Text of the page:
On 20 February 1954, a tropical cyclone crossed over Coolangatta. While the cyclone occurred when weather patterns were unnamed, it was unofficially given the title The Great Gold Coast Cyclone. Serious structural damage to buildings occurred in Brisbane, Gold Coast and the Sunshine Coast.
A 0.64 m storm surge was recorded in Moreton Bay while at Beachmere the surge was much higher. Waves at Kirra brought 3 m of water onto the highway washing cars from the road.
As a result of the heavy rain, flooding which combined with the storm surge in the Nerang River caused many evacuations in the area, including people from MacIntosh Island.
Severe flooding also occurred in areas of New South Wales; Cudgen, Casino, Lismore, Murwillumbah, Grafton, Maclean, Clarence, Yamba, Kyogle and Bryon Bay.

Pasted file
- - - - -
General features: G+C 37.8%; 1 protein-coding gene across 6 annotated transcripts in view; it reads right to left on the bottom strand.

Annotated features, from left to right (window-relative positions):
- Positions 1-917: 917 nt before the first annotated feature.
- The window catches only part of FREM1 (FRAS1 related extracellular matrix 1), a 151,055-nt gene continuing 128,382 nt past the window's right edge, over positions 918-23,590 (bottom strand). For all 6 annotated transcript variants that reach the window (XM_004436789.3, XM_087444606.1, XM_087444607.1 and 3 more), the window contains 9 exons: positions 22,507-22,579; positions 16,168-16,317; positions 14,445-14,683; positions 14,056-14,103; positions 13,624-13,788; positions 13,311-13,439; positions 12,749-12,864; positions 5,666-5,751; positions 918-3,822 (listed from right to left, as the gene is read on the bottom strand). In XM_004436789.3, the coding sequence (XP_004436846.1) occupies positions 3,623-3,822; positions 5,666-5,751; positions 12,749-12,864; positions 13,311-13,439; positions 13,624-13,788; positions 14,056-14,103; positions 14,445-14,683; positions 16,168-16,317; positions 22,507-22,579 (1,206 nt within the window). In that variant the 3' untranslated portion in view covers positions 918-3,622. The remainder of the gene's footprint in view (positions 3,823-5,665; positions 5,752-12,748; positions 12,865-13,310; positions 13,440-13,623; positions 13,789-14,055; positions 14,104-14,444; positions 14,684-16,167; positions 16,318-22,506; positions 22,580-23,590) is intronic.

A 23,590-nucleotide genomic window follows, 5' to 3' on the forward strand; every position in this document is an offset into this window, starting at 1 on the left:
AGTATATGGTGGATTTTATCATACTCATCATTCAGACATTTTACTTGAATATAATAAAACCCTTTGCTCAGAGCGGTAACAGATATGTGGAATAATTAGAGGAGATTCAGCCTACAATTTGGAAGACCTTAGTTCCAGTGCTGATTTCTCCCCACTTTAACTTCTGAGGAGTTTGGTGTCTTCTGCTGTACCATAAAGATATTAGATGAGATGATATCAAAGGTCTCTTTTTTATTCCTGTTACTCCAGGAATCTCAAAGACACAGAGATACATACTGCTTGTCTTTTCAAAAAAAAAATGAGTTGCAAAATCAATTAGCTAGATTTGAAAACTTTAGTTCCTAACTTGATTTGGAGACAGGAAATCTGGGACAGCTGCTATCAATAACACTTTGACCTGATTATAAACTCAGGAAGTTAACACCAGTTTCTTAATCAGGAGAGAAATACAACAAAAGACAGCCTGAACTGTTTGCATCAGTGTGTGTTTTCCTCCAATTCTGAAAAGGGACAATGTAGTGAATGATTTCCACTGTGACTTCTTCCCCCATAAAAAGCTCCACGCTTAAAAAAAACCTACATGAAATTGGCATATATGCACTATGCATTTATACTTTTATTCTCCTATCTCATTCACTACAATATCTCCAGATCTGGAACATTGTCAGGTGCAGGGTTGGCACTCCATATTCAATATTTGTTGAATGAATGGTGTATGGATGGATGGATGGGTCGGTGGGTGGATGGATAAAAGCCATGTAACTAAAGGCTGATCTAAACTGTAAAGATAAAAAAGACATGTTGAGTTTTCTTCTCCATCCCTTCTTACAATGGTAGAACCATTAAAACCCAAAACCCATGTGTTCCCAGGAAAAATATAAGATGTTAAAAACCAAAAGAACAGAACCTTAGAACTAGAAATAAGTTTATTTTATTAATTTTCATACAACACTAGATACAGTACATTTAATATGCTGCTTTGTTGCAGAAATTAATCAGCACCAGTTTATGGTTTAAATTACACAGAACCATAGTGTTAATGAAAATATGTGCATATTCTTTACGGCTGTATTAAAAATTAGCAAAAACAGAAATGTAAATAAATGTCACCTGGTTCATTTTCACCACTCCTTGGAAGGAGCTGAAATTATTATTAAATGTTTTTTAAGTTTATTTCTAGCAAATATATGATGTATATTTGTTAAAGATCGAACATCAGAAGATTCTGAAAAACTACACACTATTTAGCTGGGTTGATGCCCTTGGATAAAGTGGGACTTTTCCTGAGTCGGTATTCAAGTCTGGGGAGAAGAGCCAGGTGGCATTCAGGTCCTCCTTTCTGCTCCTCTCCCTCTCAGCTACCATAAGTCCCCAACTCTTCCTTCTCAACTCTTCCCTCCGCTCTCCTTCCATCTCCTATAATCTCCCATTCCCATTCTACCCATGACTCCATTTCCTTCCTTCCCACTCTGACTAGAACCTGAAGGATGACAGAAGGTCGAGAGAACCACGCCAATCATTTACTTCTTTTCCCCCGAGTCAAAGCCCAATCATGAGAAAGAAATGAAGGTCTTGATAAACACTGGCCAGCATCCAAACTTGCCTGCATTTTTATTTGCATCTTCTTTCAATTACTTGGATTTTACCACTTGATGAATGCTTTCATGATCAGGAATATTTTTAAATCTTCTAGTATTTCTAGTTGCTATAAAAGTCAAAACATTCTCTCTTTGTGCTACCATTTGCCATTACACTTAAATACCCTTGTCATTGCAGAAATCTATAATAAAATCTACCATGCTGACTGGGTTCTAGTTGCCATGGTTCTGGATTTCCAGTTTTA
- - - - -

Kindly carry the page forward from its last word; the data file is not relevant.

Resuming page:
The worst-hit areas were reported as Lismore, Casino, Kyogle, and Murwillumbah. The Richmond River rose approximately 1 m above the record 1949 flood level. Impacts to these areas included several thousand people displaced, crop and stock losses, residential and commercial premises damaged, and roads and other infrastructure destroyed.
In Byron Bay, the outer section of the jetty was swept away taking 22 vessels with it . The storm surge moved thorough Bryon Bay and flooded parts of the town.
The Bureau of Meteorology reports between 26 to 30 people died as a result of the flooding, severe winds and storm surges.